Share |      By Randall Parker at 2005 June 01 07:59 PM  Mideast Iraq


Comments
Stephen said at June 2, 2005 9:10 PM:

A well regulated militia? (from Baghdad Burning blog)

The event of the week occurred last Wednesday and I was surprised it wasnít covered by Western press. Itís not that big a deal, but it enraged people in Baghdad and it can also give a better picture of what has been going on with our *heroic* National Guard. There was an explosion on Wednesday in Baghdad and the wounded were all taken to Yarmuk Hospital, one of the larger hospitals in Baghdad. The number of wounded were around 30- most of them National Guard. In the hospital, it was chaos- patients wounded in this latest explosion, patients from other explosions and various patients from gunshot wounds, etc. The doctors were running around everywhere, trying to be in four different places at once.

Apparently, there werenít enough beds. Many of the wounded were in the hallways and outside of the rooms. The stories vary. One doctor told me that some of the National Guard began screaming at the doctors, telling them to ignore the civilians and tend to the wounds of the Guard. A nurse said that the National Guard who werenít wounded began pulling civilians out of the beds and replacing them with wounded National Guard. The gist of it is generally the same; the doctors refused the idea of not treating civilians and preferring the National Guard over them and suddenly a fight broke out. The doctors threatened a strike if the National Guard began pulling the civilians out of beds.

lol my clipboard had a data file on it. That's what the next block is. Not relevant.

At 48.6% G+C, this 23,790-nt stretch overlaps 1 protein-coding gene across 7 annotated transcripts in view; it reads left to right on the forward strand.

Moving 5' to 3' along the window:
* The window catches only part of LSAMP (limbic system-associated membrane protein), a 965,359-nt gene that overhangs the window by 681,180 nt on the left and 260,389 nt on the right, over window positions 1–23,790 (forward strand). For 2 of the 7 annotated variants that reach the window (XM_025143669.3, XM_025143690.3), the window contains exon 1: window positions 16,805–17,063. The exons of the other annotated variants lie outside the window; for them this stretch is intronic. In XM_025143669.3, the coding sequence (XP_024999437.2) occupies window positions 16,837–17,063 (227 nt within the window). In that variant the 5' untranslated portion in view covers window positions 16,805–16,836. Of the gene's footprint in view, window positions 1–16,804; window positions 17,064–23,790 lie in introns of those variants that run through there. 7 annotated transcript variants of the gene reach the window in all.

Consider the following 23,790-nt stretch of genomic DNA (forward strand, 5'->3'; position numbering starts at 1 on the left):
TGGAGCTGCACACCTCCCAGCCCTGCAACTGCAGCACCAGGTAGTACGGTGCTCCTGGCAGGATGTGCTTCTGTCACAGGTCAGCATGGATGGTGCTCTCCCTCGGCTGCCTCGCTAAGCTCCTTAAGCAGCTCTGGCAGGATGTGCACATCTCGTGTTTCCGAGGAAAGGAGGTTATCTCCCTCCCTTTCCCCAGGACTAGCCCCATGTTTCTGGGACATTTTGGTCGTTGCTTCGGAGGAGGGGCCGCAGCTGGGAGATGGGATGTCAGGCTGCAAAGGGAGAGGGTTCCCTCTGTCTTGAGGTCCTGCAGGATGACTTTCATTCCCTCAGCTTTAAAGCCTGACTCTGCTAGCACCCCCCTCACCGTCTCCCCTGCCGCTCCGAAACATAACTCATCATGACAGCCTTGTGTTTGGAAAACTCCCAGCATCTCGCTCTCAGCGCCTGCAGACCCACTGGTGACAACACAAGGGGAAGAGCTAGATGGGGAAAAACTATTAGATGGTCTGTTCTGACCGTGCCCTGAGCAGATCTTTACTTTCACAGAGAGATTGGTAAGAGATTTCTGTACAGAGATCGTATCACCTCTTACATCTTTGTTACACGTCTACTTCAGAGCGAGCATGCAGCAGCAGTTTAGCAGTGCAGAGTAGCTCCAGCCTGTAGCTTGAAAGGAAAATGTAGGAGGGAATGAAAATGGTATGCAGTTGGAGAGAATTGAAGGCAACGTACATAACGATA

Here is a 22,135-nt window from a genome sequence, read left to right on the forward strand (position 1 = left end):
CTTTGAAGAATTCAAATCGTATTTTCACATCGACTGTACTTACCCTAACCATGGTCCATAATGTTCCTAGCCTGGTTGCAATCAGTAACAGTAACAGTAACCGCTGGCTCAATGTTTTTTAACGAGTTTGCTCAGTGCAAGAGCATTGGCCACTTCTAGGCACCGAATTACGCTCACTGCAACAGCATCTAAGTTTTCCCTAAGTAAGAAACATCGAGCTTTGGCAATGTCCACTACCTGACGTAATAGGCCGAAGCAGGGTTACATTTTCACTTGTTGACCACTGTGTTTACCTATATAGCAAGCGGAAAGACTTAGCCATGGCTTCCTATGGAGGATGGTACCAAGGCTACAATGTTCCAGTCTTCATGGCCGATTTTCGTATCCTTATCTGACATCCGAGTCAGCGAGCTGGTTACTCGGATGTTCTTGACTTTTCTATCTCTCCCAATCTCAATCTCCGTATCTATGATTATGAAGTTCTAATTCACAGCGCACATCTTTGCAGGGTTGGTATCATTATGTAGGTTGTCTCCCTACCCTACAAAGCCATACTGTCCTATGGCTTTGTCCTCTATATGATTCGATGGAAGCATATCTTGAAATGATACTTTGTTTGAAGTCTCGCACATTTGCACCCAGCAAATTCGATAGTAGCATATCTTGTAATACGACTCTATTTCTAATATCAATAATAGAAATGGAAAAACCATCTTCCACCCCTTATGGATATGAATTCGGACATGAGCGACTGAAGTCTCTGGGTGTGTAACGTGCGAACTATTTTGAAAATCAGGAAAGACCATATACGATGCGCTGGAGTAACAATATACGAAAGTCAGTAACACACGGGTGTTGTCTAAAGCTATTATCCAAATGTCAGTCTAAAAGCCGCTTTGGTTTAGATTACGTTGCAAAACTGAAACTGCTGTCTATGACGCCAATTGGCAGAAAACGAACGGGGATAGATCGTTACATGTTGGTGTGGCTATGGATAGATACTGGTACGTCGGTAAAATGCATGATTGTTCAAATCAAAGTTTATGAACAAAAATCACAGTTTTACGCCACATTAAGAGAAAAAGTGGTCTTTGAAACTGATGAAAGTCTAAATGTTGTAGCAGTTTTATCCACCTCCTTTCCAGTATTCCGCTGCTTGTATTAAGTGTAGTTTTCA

The National Guard decided the solution to the crisis would be the following- theyíd gather up some of the doctors and nurses and beat them in front of the patients. So several doctors were rounded up and attacked by several National Guard (someone said there was liberal use of electric batons and the butts of some Klashnikovs).

The doctors decided to go on strike.

Itís difficult to consider National Guardsmen as heroes with the image of them beating doctors in white gowns in ones head. Itís difficult to see them as anything other than expendable Iraqis with their main mission being securing areas and cities for Americans.

luckdoggyluck said at June 3, 2005 4:10 AM:

Sounds like the "militias" in south central LA. Damn those LA neocons!!!


Post a comment
Comments:
Name (not anon or anonymous):
Email Address:
URL:
Remember info?

      
 
Web parapundit.com
Go Read More Posts On ParaPundit
Site Traffic Info
The contents of this site are copyright ©